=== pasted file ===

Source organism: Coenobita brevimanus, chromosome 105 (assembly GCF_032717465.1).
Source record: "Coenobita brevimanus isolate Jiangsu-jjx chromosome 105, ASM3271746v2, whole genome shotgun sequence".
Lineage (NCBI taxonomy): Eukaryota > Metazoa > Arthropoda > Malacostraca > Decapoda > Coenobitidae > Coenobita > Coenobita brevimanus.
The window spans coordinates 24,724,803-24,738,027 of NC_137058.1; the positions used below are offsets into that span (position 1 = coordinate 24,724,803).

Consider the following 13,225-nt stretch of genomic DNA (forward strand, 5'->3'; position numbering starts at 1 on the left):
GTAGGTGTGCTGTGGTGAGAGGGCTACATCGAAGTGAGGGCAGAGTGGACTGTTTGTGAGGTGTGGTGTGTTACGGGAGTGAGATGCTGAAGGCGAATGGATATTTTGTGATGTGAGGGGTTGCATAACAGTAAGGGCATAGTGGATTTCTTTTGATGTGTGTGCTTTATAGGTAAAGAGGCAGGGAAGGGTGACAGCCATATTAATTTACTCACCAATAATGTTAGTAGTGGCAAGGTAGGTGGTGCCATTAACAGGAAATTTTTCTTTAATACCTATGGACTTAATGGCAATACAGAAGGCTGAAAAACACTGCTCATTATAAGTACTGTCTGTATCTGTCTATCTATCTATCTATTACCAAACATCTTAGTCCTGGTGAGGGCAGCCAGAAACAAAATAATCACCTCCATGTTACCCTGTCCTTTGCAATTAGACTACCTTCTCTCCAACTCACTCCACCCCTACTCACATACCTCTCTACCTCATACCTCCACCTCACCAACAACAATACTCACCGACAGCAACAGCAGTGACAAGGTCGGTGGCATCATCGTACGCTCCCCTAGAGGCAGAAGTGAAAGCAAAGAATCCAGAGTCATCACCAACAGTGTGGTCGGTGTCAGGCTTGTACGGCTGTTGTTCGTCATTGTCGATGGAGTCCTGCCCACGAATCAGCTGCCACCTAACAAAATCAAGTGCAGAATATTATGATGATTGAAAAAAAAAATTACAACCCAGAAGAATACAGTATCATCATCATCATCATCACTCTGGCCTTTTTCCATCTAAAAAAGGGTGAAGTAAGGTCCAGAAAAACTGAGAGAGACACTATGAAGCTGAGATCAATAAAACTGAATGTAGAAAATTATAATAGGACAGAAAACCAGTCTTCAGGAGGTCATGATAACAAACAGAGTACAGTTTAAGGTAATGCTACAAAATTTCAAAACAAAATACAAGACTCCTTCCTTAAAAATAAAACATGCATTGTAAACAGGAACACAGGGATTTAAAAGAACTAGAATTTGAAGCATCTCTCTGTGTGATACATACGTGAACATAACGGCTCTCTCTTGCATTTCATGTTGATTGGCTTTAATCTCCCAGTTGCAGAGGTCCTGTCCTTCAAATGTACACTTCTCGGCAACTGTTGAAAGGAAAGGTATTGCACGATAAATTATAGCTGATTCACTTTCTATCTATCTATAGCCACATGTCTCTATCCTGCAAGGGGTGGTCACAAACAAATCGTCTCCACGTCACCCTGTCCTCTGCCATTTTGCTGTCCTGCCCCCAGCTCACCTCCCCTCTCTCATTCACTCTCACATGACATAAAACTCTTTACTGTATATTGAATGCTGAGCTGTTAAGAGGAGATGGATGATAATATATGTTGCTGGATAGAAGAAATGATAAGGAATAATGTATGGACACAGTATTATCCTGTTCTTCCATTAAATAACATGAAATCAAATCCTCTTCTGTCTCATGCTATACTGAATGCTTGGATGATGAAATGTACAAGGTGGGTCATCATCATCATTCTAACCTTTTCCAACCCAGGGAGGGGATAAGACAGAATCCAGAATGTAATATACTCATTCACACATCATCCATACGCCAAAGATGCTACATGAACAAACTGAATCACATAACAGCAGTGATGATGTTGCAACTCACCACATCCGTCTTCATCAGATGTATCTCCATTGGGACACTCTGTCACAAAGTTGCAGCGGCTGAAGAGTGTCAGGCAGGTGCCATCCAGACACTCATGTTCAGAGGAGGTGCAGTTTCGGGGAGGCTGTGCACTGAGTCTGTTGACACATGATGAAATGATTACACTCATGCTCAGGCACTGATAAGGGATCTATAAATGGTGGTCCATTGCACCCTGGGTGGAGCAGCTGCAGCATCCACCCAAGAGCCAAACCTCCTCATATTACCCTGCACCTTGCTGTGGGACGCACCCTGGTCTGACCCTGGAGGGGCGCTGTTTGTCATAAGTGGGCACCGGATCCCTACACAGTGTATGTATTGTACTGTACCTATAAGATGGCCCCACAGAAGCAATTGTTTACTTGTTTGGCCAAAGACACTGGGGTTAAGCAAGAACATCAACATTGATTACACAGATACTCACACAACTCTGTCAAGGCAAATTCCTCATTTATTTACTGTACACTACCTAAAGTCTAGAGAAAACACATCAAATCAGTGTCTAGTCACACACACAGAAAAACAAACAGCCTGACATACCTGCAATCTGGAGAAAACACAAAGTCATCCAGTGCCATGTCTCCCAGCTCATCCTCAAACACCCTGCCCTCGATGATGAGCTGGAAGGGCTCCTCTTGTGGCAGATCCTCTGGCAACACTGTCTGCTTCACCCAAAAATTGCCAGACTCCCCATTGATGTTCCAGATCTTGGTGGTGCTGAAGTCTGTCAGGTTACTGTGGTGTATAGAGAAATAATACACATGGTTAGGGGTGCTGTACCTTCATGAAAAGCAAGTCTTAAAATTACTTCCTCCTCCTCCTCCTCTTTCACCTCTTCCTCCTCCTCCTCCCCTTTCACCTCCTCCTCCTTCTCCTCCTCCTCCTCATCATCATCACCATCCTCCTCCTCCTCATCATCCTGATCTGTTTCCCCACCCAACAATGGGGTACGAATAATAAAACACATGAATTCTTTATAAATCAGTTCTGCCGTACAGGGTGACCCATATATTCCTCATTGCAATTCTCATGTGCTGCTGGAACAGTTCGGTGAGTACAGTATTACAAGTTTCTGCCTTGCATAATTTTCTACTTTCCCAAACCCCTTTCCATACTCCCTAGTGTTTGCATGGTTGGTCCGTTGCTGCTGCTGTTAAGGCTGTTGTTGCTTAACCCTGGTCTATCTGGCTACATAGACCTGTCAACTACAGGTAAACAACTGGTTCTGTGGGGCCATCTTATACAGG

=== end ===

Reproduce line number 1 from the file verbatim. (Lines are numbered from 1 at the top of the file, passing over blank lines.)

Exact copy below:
Source organism: Coenobita brevimanus, chromosome 105 (assembly GCF_032717465.1).